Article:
Do we need Israel apartheid week at NYU?

‘Those who choose to participate are supporting a cause cloaked in false pretence’

Apartheid: racial segregation; specifically : a former policy of segregation and political and economic discrimination against non-European groups in the Republic of South Africa.”


From March 3-5, NYU Students for Justice in Palestine (SJP) is hosting events for Israeli Apartheid Week 2016. According to the Facebook page, “Israeli Apartheid Week (IAW) is an annual international series of informative events including panel discussions, cultural performances and film screenings held in cities and on university campuses across the globe to raise awareness about Israel’s apartheid policies towards Palestinians and to build support for the growing nonviolent Boycott, Divestment, and Sanctions (BDS) campaign.”

In full disclosure, I am Jewish, on the executive board of TorchPAC, a pro-Israel club on campus, and pro-Israel, but I am also pro-Palestine, in support of a two-state solution, and educated and willing to listen to both sides of the Israeli-Palestinian conflict. You may be wondering why I am disclosing this. The response is twofold.  First, I not want any criticism of this article to be directed towards my “bias towards Israel” or my “hatred of Palestine.” More importantly, it’s also not what this article is about.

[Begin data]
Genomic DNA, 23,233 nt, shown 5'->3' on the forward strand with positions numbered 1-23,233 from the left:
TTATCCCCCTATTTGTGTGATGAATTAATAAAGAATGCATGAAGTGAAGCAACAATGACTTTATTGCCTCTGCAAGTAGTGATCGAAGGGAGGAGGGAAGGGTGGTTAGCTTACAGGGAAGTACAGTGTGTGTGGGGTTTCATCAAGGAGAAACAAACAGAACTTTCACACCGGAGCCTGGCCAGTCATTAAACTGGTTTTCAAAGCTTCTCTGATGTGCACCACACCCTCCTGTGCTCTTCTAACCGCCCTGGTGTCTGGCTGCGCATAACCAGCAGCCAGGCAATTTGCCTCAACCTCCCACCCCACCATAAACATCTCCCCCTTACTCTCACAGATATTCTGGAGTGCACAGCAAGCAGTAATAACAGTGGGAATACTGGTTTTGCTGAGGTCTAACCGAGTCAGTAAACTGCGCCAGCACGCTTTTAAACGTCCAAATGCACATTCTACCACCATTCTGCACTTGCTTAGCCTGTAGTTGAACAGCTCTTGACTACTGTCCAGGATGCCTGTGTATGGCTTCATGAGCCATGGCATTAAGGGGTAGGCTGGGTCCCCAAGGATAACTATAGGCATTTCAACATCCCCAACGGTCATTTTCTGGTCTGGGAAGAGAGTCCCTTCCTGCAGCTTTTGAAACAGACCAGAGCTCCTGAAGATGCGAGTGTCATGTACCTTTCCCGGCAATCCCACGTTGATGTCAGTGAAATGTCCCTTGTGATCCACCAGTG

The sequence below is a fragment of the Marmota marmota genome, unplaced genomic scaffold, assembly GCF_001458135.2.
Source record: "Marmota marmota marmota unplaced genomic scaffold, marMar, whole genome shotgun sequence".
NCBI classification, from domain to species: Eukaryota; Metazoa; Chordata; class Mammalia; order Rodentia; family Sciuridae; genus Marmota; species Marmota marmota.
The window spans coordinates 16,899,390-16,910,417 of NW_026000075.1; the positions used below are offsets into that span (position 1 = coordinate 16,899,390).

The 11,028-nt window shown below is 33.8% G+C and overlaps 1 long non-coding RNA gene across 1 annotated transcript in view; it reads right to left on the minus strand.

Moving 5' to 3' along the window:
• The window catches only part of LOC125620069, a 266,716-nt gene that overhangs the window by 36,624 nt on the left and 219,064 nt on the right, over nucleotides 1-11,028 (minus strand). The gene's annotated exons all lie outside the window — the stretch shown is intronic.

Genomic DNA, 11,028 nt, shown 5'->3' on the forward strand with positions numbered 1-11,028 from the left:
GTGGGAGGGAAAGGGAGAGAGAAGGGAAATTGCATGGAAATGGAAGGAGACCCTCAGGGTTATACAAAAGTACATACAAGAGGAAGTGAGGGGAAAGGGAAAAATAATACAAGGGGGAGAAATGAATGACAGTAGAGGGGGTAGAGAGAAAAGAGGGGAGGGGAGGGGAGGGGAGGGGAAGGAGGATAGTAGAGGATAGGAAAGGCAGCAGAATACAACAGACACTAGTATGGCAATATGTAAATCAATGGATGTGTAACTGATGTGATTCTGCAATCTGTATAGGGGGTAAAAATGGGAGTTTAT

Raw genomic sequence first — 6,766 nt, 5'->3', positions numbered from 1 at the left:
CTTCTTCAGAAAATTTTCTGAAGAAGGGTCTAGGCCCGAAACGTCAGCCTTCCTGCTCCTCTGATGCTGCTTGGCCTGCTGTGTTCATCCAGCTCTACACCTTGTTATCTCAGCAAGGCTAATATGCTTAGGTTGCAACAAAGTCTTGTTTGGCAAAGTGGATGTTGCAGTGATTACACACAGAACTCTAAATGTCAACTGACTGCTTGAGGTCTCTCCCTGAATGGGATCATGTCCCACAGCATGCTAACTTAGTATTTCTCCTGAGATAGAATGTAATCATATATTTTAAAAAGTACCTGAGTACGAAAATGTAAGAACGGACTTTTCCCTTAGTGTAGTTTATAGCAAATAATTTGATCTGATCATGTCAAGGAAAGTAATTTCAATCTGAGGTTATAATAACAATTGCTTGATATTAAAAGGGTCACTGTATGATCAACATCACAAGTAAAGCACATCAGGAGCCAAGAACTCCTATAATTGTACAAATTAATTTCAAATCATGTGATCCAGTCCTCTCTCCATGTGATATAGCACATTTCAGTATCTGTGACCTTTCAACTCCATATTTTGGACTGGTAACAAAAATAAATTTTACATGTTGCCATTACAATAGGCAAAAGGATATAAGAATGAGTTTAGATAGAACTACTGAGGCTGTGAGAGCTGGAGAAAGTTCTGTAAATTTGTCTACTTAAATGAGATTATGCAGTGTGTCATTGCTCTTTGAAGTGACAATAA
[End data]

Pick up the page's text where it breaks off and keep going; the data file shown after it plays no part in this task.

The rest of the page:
So what is this article about, then? Well, people at NYU are addressing Israel as an “apartheid state,” which is a controversial claim. I am writing this article to evaluate this implied apartheid and determine whether it is justified to call Israel an “apartheid state.”